Suicides: Side effects of Corona

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Suicides: Side effects of Corona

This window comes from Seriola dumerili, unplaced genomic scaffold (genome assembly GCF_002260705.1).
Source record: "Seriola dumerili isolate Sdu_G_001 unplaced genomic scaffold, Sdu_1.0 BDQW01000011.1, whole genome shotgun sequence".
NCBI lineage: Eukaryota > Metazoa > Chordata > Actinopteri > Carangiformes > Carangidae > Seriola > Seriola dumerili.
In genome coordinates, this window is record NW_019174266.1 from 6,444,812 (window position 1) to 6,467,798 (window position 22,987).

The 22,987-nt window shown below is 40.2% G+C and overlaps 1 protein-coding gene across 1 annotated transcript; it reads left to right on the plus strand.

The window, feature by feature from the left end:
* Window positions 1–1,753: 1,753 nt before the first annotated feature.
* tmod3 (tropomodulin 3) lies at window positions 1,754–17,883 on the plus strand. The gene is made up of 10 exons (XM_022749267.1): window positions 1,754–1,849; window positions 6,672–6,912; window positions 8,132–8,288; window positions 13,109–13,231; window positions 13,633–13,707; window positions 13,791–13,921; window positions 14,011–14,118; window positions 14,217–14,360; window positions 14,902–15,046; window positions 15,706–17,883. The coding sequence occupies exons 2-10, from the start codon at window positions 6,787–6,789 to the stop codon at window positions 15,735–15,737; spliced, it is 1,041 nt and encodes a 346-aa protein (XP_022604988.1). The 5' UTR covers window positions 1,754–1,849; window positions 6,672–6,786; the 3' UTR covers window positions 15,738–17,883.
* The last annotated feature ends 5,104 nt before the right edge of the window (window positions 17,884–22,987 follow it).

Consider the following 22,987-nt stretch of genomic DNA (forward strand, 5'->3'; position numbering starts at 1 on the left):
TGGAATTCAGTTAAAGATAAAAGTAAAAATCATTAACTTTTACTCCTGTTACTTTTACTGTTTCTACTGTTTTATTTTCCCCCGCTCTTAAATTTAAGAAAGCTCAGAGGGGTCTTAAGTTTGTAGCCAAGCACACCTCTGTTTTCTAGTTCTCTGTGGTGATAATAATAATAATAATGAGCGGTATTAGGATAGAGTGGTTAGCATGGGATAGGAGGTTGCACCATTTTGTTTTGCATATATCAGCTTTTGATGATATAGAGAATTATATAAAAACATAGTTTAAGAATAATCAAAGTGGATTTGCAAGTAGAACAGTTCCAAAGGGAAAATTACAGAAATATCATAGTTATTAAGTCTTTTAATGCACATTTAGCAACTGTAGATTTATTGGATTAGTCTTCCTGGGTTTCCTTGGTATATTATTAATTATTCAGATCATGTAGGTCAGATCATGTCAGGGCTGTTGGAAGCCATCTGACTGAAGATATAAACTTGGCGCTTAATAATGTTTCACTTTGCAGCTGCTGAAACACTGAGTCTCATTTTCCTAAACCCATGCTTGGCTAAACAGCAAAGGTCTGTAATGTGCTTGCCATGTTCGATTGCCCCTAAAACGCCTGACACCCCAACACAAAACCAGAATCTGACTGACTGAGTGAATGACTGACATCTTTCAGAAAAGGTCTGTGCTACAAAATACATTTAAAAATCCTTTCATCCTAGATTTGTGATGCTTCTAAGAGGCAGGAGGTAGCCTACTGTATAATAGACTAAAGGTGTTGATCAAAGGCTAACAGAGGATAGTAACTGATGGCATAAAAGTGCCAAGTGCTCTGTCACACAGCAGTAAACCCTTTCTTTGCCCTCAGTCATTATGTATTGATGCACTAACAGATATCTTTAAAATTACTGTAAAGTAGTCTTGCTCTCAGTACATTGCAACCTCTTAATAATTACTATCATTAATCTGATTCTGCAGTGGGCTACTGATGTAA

Covid-19 has showing decreasing and increasing trends in fluctuating manner, but one side effect that has remained constant and that is increasing number of suicides due to financial burden. Many people have lost jobs due to Corona lockdown but this is not the reason for suicide. The most disastrous effect of Corona has been seen in case of small vendors and sometimes big traders also who have finished their lives due to inability to pay the loans. Kerala is the most badly affected state due to Corona virus and the large number of suicides that have taken place in the state is a testimony to this. In recent days, the number of Covid cases has been rapidly increasing in the state which was praised for its Covid preventive measures. Now, all the situation has become upside down. The left journalists always try to cover up Kerala’s massive blunders by Pinarai Vijayan government to control the pandemic. Its relaxations in last month has given rise to spurt in Covid cases. But that is a different subject. The real irony is that suicide spree in Kerala which has brought a dark side of Covid virus. Over the last three months, as the pandemic tightened its grip on the health sector and the local economy, there has been a string of suicides, reflecting the deep unrest in the low and middle-income stratas of society. Local media reports have pegged the numbers as high as 30 in the last three months. This is real frightening data and actual figure may be higher than this. The reasons are not new or very unexpected. The general stagnation in the local economy, decline in wages and people’s purchasing power, soaring unemployment, crippling debt and the continuing restrictions on economic activity at the local level are counted as some of the reasons pushing people to take the extreme step. It doesn’t help that Kerala, once hailed as a successful model in tackling the pandemic, has the highest number of persons under treatment for Covid-19 in India currently and continues to contribute the largest share to the national caseload. On August 25, the state reported over 31,000 cases in a sign of a surge post Onam festivities — escalating fears both among health experts as well as the trading community. Kerala is a tourist state and its tourism industry is at extreme low in terms of business now, triggering major resorts and hotels have forcefully closed. It has affected large number of work force and leading to increase in unemployment. For Kerala’s LDF government headed by Pinarayi Vijayan, the challenge is onerous. After getting a rap on the knuckles by the Supreme Court in July for relaxing restrictions for Bakrid, it cannot be seen as defying the court’s directions again when it comes to keeping the pandemic in check. At the same time, livelihoods are also at stake and if the string of suicides is any clue, it’s that traders and daily-wagers would not condone another round of lockdowns and restrictions. Not only Kerala, but entire India is under the same dilemma: whether to save lives or livelihoods and the answer nobody knows which is exact. It is interesting to note that in case of Kerala, one of the sectors decimated by the pandemic and which has lost the most number of people to suicide (eight so far) is the light and sound business. Since March last year, the pandemic restrictions have dropped the curtains on big outdoor events in the state such as political rallies, business conventions, conferences, temple and church festivals and marriages, wiping out work for those renting out costly light and sound equipment, pandal decorators and announcers. People have no choice but to end their lives. But the government can give relief to them by providing petrol and diesel for private taxis in subsidized rates. The government also can pay a part of rent to the landlord and the owner can survive with his enterprise with 100 to 200 employees. Such measures are extremely necessary to prevent people from committing suicide because government can not sit idly and see people die due to lack of livelihood.